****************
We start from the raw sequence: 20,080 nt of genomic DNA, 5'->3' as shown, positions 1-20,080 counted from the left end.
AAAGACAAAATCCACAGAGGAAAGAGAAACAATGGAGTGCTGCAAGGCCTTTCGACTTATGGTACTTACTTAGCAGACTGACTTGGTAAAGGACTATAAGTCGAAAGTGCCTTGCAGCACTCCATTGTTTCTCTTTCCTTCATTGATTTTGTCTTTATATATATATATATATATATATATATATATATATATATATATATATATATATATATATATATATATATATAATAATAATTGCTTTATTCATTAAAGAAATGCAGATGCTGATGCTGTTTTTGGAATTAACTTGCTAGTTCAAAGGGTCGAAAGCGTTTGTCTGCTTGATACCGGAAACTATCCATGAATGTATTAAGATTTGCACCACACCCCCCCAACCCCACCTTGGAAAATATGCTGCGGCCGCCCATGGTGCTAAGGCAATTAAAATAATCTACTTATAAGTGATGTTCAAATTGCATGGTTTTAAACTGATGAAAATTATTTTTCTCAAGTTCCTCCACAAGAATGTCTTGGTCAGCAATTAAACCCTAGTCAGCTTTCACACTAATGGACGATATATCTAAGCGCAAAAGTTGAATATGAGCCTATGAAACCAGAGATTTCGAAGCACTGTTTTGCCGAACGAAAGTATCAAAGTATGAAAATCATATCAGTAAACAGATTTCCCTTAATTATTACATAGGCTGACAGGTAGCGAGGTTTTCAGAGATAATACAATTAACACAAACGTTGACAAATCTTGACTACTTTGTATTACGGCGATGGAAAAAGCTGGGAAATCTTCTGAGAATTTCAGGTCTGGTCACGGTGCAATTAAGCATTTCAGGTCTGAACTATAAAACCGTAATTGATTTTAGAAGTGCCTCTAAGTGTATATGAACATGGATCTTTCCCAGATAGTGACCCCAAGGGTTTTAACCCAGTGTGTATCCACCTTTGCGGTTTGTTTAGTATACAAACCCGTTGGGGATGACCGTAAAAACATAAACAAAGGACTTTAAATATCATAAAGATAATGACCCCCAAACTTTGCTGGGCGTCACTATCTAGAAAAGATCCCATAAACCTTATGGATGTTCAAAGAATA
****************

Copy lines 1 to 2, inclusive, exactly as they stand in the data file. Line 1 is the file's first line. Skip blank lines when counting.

We start from the raw sequence: 20,080 nt of genomic DNA, 5'->3' as shown, positions 1-20,080 counted from the left end.
AAAGACAAAATCCACAGAGGAAAGAGAAACAATGGAGTGCTGCAAGGCCTTTCGACTTATGGTACTTACTTAGCAGACTGACTTGGTAAAGGACTATAAGTCGAAAGTGCCTTGCAGCACTCCATTGTTTCTCTTTCCTTCATTGATTTTGTCTTTATATATATATATATATATATATATATATATATATATATATATATATATATATATATATATATATATATATAATAATAATTGCTTTATTCATTAAAGAAATGCAGATGCTGATGCTGTTTTTGGAATTAACTTGCTAGTTCAAAGGGTCGAAAGCGTTTGTCTGCTTGATACCGGAAACTATCCATGAATGTATTAAGATTTGCACCACACCCCCCCAACCCCACCTTGGAAAATATGCTGCGGCCGCCCATGGTGCTAAGGCAATTAAAATAATCTACTTATAAGTGATGTTCAAATTGCATGGTTTTAAACTGATGAAAATTATTTTTCTCAAGTTCCTCCACAAGAATGTCTTGGTCAGCAATTAAACCCTAGTCAGCTTTCACACTAATGGACGATATATCTAAGCGCAAAAGTTGAATATGAGCCTATGAAACCAGAGATTTCGAAGCACTGTTTTGCCGAACGAAAGTATCAAAGTATGAAAATCATATCAGTAAACAGATTTCCCTTAATTATTACATAGGCTGACAGGTAGCGAGGTTTTCAGAGATAATACAATTAACACAAACGTTGACAAATCTTGACTACTTTGTATTACGGCGATGGAAAAAGCTGGGAAATCTTCTGAGAATTTCAGGTCTGGTCACGGTGCAATTAAGCATTTCAGGTCTGAACTATAAAACCGTAATTGATTTTAGAAGTGCCTCTAAGTGTATATGAACATGGATCTTTCCCAGATAGTGACCCCAAGGGTTTTAACCCAGTGTGTATCCACCTTTGCGGTTTGTTTAGTATACAAACCCGTTGGGGATGACCGTAAAAACATAAACAAAGGACTTTAAATATCATAAAGATAATGACCCCCAAACTTTGCTGGGCGTCACTATCTAGAAAAGATCCCATAAACCTTATGGATGTTCAAAGAATA